Using Tight Sinamay Fabric to Make a Hat

By Anne Livingston, of Hats by Anne, Toronto

Anne Livingston Hat with Raffia Trim

Centre Front

Anne Livingston Sinamay Abaca Hat

Front, from above

I received a sample of an abaca hatmaking fabric from That Way Hat through a millinery interest group on an online professional social network. Geoffrey of That Way Hat had asked for volunteers to test this material, possibly as a substitute for sparterie. Sparterie is, they tell me, a fantastically mouldable fabric that was made from willow and, even if you can source the modern version, it has not been produced in the manner venerated by milliners past in some time. It’s achieved near mythical status these days – call it millinery “unobtainium”. Naturally, I was one of the eager souls who jumped at the offer.

The sample arrived soon afterwards – beautiful, densely woven sinamay, slightly bleached, in a lovely, natural, wheaty colour. (Sinamay is a woven fibre, not unlike straw, made from a type of banana plant from the Philippines.) I have never had the opportunity to use such tightly woven sinamay before. I am told regular sinamay is 17 x 17 strands per inch, while this was 20 x 25.

After some musing over what to make with the sample, finally the fabric revealed to me what it wanted to become, and I got to work.

It was gorgeous stuff! I loved how dense the weave is; much better than any I’ve been able to buy before. It was easy to use and I didn’t need more than two layers for either the brim or crown, which were blocked separately. With typical sinamay I probably would have needed to use more layers, three for the brim.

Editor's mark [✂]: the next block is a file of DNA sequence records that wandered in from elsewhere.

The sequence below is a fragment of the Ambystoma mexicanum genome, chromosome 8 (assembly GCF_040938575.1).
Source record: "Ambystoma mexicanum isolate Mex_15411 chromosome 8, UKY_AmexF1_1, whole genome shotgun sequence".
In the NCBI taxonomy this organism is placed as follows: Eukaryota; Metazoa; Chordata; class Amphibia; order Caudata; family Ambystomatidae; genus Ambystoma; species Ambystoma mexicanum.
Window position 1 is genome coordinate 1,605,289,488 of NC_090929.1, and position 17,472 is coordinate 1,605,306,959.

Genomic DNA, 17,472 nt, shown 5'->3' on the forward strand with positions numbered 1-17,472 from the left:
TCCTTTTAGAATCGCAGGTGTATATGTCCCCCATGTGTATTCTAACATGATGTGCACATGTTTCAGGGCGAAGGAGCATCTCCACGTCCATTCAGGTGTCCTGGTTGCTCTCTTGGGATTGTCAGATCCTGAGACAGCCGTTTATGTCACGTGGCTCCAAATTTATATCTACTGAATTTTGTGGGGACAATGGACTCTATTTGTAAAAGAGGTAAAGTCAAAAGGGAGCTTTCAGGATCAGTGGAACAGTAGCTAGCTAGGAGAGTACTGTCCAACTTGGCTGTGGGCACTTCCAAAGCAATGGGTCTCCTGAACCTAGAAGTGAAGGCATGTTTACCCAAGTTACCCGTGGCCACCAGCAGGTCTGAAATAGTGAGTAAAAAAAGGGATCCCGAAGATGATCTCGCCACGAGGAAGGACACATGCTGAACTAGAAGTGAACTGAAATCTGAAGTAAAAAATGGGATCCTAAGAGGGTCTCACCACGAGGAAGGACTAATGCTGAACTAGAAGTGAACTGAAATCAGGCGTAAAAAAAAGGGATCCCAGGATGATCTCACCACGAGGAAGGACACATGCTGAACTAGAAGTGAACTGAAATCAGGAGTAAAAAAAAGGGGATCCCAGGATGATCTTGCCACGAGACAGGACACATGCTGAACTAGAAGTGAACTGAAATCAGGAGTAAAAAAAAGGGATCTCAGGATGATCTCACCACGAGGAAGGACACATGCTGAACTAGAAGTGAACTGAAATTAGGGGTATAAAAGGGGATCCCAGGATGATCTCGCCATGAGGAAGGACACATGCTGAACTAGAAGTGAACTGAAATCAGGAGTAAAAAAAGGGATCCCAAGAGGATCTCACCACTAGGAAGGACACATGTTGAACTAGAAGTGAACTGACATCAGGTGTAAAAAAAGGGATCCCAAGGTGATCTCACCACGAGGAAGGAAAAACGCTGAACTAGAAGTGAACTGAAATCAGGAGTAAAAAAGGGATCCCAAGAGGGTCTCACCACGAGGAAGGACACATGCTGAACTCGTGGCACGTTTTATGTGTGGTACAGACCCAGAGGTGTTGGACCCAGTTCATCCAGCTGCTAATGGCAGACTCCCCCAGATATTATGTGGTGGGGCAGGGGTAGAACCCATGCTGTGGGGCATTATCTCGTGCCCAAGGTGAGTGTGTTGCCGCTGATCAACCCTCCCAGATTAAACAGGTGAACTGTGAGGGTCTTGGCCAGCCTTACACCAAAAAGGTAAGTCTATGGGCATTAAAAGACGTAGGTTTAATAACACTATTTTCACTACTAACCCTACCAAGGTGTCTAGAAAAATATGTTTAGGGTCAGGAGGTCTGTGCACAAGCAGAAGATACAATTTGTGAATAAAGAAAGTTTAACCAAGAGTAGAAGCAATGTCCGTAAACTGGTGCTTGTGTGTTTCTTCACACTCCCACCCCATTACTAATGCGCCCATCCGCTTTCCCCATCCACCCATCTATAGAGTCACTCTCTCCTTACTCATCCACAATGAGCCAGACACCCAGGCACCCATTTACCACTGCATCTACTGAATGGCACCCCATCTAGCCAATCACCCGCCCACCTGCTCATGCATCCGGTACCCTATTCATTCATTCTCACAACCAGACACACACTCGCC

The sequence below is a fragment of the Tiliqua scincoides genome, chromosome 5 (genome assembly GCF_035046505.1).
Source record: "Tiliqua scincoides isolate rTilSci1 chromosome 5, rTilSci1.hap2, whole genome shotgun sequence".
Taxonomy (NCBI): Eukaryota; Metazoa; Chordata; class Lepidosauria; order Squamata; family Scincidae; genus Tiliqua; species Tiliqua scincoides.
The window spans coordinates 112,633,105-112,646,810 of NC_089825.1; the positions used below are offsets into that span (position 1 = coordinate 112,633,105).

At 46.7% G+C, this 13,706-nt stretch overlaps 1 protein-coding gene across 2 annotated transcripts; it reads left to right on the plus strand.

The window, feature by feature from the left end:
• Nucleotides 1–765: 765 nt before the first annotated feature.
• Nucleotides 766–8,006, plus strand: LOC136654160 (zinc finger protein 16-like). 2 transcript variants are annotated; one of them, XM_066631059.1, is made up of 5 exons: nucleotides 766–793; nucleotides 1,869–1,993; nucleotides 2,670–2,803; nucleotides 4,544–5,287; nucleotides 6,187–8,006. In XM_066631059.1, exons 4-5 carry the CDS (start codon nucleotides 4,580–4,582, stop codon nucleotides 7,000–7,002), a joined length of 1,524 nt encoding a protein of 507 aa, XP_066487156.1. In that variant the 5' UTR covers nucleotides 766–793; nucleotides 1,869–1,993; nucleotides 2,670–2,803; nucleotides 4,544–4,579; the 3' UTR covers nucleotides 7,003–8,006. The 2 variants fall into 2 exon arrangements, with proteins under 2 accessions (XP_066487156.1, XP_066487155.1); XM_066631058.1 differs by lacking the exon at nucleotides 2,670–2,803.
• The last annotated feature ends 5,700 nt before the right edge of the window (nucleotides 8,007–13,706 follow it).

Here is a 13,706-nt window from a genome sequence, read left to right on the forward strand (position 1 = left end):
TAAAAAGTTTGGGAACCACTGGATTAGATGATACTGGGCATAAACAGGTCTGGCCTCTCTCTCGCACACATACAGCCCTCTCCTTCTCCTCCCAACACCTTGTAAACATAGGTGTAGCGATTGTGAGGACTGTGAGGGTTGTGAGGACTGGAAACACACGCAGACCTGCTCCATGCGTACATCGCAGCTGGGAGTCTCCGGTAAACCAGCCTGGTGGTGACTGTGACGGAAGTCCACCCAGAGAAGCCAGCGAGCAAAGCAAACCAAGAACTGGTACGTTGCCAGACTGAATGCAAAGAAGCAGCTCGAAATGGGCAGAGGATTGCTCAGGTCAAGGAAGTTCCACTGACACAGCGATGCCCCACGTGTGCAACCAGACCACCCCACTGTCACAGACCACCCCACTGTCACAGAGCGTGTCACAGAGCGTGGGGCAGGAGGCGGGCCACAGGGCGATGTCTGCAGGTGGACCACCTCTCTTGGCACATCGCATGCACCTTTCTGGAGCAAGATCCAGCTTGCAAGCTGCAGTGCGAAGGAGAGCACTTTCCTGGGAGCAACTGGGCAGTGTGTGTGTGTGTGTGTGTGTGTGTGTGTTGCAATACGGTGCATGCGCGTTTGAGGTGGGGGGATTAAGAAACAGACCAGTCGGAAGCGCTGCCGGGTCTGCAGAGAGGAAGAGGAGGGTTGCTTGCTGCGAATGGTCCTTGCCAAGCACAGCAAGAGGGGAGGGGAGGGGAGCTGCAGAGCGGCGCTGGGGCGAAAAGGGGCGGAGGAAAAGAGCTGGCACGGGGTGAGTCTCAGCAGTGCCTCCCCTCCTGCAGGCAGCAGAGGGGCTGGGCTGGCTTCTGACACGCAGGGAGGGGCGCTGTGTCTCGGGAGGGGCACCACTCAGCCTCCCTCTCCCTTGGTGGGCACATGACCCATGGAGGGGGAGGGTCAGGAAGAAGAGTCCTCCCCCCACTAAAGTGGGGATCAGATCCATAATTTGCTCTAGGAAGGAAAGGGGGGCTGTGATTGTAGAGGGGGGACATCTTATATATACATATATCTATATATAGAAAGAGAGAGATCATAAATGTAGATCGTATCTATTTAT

I used it the same way I would have used any other sinamay. I didn’t try to cover it with fabric, the way (I believe) sparterie is used. I have never used sparterie, but I believe it has qualities substantially different from this fabric. It was often used as a “base”. This sinamay can be used free-form.

Centre Back

Centre Back

I experimented a little, by layering on a sample of art paper to a small piece of the sinamay to see if that would work, and it did. I used a bonding web to fuse the layers and it worked a treat. Maybe hat #2 will feature this treatment, but I was having a raffia moment and really wanted to use lots of natural raffia braid on hat #1, so I did.

Pragmatically, the texture of the multiple rows of raffia braids was good for hiding the hand-sewn join between brim and crown. Esthetically, I loved the natural colours and the subtle contrast between the sinamay and the raffia braids. At first glance they are quite similar, but ironing the raffia braids (which I did primarily to flatten them) deepened the colour slightly, and added sheen.

Front, Tilted Up

Front, Tilted Up

There are also gentle shifts in colour in both the sinamay and the raffia, which you probably can only see in person. I also love how the braids play up the sinamay brim’s translucence.

Because I was loving the sinamay’s natural colour, I didn’t try dyeing it. That same characteristic would also have made the results less predictable. Sinamay takes dye like a dream and I’m pretty good at it when the material is white to begin with but I’m no expert, and making allowances for the natural yellow-y tone is beyond me at this point.

So that’s my story about the creation of this cavalier-ish chapeau I’m calling “Natural Wonder”. I see it as the perfect punctuation to the ensemble of a guest – or mother-of-the-bride (or groom) – at a country wedding, or a garden party, or baptism, or strawberry social, or….

Where would you wear it?




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